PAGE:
Tourists

I work in Piccadilly, right next to Piccadilly Circus. There are always loads of tourists frantically photographing.

Although sometimes tourists can be frustrating, especially if you’re in a rush, I really like the fact that I get to see so many people trying to take a piece of Piccadilly home with them. Taking their selfies or pictures of their loved ones to try and remember this moment later on. All the different snapshots of the same scene, the same moment, but taken back to different homes and remembered in different ways.

Here are some photographs from my walk home.

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Shambala

After years of hearing from lots of people I love and respect that Shambala is the ‘perfect festival’ we spent this August bank holiday having our own Adventures in Utopia.

Taking the shuttle bus down to the site was encouraging as it seemed to be full of interesting lovely people, which is always a good sign. As we approached I got my first burst of full on excitement. Although I had been vaguely looking forward to this, I hadn’t gotten properly excited until we were actually walking in. You can really see the efforts that the organisers have put in just walking up, it really feels like a lot of love, thought and attention have gone into it.

First impressions were of glorious sunshine, people meandering about all looking genuinely pleased to see everyone and anyone and lots of glitter and dressing up. You walk through pools of live music, bass and engaging conversations. It feels like as soon as you get on site everyone’s barriers just drop and we can all revert back to being the friendly lovely creatures we all should be.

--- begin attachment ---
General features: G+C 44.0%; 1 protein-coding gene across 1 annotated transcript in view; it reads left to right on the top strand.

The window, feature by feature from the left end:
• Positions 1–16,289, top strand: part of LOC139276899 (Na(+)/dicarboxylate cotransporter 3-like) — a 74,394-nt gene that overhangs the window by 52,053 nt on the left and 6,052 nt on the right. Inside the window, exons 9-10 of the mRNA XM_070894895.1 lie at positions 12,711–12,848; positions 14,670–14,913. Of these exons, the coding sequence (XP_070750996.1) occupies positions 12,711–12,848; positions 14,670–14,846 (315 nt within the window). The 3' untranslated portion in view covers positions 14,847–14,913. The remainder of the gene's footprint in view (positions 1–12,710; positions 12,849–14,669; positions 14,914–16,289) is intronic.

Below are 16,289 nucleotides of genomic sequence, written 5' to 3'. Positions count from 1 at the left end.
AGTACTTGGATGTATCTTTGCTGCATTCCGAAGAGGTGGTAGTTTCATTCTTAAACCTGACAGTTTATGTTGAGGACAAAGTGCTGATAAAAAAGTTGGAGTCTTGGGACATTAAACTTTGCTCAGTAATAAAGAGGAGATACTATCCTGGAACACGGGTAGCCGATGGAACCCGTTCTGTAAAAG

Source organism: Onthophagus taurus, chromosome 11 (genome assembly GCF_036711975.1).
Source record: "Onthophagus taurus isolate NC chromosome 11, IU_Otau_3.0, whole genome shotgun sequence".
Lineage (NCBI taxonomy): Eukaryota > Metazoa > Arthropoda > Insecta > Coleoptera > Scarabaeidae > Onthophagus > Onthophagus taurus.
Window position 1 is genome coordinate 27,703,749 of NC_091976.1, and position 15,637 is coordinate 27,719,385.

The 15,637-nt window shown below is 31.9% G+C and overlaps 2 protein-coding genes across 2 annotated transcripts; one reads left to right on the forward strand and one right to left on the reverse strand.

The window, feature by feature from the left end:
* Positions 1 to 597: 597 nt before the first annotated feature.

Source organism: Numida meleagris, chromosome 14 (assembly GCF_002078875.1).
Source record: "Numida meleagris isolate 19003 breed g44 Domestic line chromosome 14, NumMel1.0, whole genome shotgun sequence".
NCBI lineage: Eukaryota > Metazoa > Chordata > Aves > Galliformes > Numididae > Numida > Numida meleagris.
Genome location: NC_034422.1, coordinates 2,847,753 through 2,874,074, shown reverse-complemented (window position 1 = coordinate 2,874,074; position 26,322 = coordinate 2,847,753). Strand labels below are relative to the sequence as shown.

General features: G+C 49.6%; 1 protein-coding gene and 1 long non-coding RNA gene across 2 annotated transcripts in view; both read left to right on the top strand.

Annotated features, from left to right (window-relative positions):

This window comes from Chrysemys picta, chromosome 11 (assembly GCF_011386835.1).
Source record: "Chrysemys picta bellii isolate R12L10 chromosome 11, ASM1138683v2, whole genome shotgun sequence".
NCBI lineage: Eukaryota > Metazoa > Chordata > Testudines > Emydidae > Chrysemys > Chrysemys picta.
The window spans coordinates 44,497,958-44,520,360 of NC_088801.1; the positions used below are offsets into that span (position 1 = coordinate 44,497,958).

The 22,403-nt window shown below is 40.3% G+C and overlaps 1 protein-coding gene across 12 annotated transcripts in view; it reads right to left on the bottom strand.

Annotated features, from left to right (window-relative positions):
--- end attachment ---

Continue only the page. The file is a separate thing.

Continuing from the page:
I managed to kill my phone battery before we arrived (HOW??) so used a disposable camera. My logic being that if/when I lost it it wouldn’t be as painful or expensive as losing my DSLR.

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On our first night we poked our heads in to the Wandering Word tent and found John Fairhurst playing – bloody brilliant as per.

The next day was glorious and we really explored the site. We found a tent filled with board games and couches, so Matt of course sat down to play chess. For 3 hours. There is a real nice family feel to the festival with lots of stuff for kids to do. I think the fact that there are so many kids and families means people are on better behavior. Nothing like a child’s youthful glow to make you pause before racking up a line.

We also stumbled across the People’s Front Room and saw a wicked sick band called Toyface – Completely captivating and strangely comforting for content that at points managed to upset me. So yeah, that was delightfully confusing.

Eska also really impressed and we grabbed an EP. Clever and brilliantly put together, these guys were amazing.

Night time is always a little more blurry but at some point we definitely ended up at the top of a tree in the woods with Walk. We met a lovely girl who looked like she had collapsed on the floor, it turned out she was just having a very intense trip. We stayed with her and found her friends. Having someone insist that they can see your love dancing between your eyes is always enjoyable to be near, even if they do think that we’re currently in Kyoto. Karma decided to full on reward us and we ended up getting free whiskies at the bar, seeing some amazing bands we wouldn’t have, bumping into a friend from Matt’s studio who was DJing and generally having an incredible night.

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Sunday was a bit of a struggle, a highlight definitely included being in the Social Club with some friends listening to Captain Hotknives. Classic one liners and getting group of children screaming ‘I hate babies!’ – hilarious and warming. The Social Club also were responsible for the cutest thing I saw over the weekend which was a line of kids learning to beat box.  We then rounded the whole thing off with some good old Honeyfeet. I have already expressed my love for them here so will keep my gushing to a minimum but it was a special way to end the whole thing.

Everyone was on a really similar wavelength and I felt so free and accepted there. To the point where sometimes I’m on the tube now in London genuinely sad that life cannot be Shambala everyday. What I took from it though is that it is possible to create and build Utopia ourselves, everyday. Especially when we collectivize and treat each other with love and kindness. Usually after a festival I’m completely wiped out but after I got home I actually felt invigorated and full of positivity. I don’t know about ‘perfect’ festival, but better would be difficult.